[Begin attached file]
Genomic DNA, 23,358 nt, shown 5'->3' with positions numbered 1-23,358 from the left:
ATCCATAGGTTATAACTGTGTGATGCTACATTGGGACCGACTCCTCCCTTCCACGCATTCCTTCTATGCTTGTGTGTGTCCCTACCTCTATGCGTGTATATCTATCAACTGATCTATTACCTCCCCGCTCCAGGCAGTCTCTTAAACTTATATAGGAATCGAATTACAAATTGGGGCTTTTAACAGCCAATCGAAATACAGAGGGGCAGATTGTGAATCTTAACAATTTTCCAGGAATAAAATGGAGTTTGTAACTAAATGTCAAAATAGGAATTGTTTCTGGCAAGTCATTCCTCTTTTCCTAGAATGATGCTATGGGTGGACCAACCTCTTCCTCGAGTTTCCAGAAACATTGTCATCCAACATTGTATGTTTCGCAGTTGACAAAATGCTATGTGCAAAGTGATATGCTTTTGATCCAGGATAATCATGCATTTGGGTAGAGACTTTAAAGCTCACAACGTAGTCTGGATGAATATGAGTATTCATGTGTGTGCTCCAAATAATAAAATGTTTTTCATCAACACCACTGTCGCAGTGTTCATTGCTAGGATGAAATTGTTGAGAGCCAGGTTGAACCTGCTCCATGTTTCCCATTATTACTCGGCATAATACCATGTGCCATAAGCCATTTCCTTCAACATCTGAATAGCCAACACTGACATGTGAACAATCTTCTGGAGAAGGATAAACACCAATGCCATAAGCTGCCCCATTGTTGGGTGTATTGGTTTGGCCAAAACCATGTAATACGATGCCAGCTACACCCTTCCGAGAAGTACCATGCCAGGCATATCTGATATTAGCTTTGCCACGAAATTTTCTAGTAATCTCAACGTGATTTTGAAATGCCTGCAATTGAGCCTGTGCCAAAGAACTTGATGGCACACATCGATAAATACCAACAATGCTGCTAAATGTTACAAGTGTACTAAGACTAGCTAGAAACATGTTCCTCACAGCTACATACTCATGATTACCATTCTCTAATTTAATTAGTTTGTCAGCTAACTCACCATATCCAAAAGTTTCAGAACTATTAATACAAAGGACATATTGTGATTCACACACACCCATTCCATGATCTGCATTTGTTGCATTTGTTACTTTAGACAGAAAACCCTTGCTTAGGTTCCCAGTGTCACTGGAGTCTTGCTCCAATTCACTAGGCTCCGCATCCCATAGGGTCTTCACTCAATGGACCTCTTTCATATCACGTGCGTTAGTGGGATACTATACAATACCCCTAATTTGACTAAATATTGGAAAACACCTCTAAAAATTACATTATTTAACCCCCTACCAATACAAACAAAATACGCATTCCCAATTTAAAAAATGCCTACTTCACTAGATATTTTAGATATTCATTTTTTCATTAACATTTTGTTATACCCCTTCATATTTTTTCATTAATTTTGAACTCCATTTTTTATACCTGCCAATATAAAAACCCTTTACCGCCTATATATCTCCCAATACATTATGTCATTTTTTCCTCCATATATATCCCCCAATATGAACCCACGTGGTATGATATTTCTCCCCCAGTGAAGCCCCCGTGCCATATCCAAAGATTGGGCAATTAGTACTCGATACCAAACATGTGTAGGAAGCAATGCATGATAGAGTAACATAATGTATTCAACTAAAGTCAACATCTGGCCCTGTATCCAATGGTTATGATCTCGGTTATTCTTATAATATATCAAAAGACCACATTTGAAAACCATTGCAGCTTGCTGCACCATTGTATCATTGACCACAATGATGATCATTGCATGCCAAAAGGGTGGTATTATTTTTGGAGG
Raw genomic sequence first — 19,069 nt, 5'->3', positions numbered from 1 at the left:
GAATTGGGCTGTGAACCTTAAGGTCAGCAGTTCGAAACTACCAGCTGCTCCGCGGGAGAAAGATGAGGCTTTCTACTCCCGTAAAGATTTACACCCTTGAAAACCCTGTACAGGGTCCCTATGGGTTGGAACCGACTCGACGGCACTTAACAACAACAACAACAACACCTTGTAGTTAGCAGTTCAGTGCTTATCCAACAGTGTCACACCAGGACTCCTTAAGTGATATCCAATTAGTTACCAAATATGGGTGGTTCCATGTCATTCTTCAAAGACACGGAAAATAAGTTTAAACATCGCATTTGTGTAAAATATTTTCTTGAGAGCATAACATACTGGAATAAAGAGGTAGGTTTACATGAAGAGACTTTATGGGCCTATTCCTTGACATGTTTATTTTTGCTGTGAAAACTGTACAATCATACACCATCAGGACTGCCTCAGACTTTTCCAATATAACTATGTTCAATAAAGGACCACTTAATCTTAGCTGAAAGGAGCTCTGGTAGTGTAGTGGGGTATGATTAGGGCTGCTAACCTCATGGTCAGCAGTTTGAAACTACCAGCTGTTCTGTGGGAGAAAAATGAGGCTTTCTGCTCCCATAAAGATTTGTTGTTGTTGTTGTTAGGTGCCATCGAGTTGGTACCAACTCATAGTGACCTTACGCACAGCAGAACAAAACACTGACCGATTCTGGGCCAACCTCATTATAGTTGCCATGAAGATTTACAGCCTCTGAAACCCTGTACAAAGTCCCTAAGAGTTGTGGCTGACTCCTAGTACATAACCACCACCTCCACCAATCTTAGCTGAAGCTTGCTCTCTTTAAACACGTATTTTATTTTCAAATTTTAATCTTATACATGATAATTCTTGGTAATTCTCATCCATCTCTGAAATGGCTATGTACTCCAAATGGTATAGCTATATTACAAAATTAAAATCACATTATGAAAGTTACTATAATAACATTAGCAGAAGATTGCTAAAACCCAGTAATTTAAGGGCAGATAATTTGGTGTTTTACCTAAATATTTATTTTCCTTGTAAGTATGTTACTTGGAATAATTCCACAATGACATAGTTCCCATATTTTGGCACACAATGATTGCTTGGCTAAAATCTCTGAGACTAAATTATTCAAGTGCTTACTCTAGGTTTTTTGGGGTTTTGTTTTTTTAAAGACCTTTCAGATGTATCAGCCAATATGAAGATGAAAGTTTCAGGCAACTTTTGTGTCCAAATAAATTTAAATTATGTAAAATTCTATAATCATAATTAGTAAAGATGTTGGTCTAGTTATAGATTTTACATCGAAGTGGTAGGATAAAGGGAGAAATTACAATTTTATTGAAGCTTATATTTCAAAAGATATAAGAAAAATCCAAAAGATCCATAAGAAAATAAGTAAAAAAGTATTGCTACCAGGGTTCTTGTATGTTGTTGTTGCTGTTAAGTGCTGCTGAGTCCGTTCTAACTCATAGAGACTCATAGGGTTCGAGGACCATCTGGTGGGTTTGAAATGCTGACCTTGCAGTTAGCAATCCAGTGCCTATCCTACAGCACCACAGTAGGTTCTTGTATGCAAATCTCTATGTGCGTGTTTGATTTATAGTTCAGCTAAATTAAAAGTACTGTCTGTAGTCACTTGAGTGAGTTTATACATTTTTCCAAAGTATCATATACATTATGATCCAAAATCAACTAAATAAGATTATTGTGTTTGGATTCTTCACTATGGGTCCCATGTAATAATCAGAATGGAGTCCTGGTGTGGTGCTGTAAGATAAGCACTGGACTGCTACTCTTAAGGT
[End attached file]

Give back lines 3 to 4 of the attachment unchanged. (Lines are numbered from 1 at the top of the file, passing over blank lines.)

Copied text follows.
Raw genomic sequence first — 19,069 nt, 5'->3', positions numbered from 1 at the left:
GAATTGGGCTGTGAACCTTAAGGTCAGCAGTTCGAAACTACCAGCTGCTCCGCGGGAGAAAGATGAGGCTTTCTACTCCCGTAAAGATTTACACCCTTGAAAACCCTGTACAGGGTCCCTATGGGTTGGAACCGACTCGACGGCACTTAACAACAACAACAACAACACCTTGTAGTTAGCAGTTCAGTGCTTATCCAACAGTGTCACACCAGGACTCCTTAAGTGATATCCAATTAGTTACCAAATATGGGTGGTTCCATGTCATTCTTCAAAGACACGGAAAATAAGTTTAAACATCGCATTTGTGTAAAATATTTTCTTGAGAGCATAACATACTGGAATAAAGAGGTAGGTTTACATGAAGAGACTTTATGGGCCTATTCCTTGACATGTTTATTTTTGCTGTGAAAACTGTACAATCATACACCATCAGGACTGCCTCAGACTTTTCCAATATAACTATGTTCAATAAAGGACCACTTAATCTTAGCTGAAAGGAGCTCTGGTAGTGTAGTGGGGTATGATTAGGGCTGCTAACCTCATGGTCAGCAGTTTGAAACTACCAGCTGTTCTGTGGGAGAAAAATGAGGCTTTCTGCTCCCATAAAGATTTGTTGTTGTTGTTGTTAGGTGCCATCGAGTTGGTACCAACTCATAGTGACCTTACGCACAGCAGAACAAAACACTGACCGATTCTGGGCCAACCTCATTATAGTTGCCATGAAGATTTACAGCCTCTGAAACCCTGTACAAAGTCCCTAAGAGTTGTGGCTGACTCCTAGTACATAACCACCACCTCCACCAATCTTAGCTGAAGCTTGCTCTCTTTAAACACGTATTTTATTTTCAAATTTTAATCTTATACATGATAATTCTTGGTAATTCTCATCCATCTCTGAAATGGCTATGTACTCCAAATGGTATAGCTATATTACAAAATTAAAATCACATTATGAAAGTTACTATAATAACATTAGCAGAAGATTGCTAAAACCCAGTAATTTAAGGGCAGATAATTTGGTGTTTTACCTAAATATTTATTTTCCTTGTAAGTATGTTACTTGGAATAATTCCACAATGACATAGTTCCCATATTTTGGCACACAATGATTGCTTGGCTAAAATCTCTGAGACTAAATTATTCAAGTGCTTACTCTAGGTTTTTTGGGGTTTTGTTTTTTTAAAGACCTTTCAGATGTATCAGCCAATATGAAGATGAAAGTTTCAGGCAACTTTTGTGTCCAAATAAATTTAAATTATGTAAAATTCTATAATCATAATTAGTAAAGATGTTGGTCTAGTTATAGATTTTACATCGAAGTGGTAGGATAAAGGGAGAAATTACAATTTTATTGAAGCTTATATTTCAAAAGATATAAGAAAAATCCAAAAGATCCATAAGAAAATAAGTAAAAAAGTATTGCTACCAGGGTTCTTGTATGTTGTTGTTGCTGTTAAGTGCTGCTGAGTCCGTTCTAACTCATAGAGACTCATAGGGTTCGAGGACCATCTGGTGGGTTTGAAATGCTGACCTTGCAGTTAGCAATCCAGTGCCTATCCTACAGCACCACAGTAGGTTCTTGTATGCAAATCTCTATGTGCGTGTTTGATTTATAGTTCAGCTAAATTAAAAGTACTGTCTGTAGTCACTTGAGTGAGTTTATACATTTTTCCAAAGTATCATATACATTATGATCCAAAATCAACTAAATAAGATTATTGTGTTTGGATTCTTCACTATGGGTCCCATGTAATAATCAGAATGGAGTCCTGGTGTGGTGCTGTAAGATAAGCACTGGACTGCTACTCTTAAGGT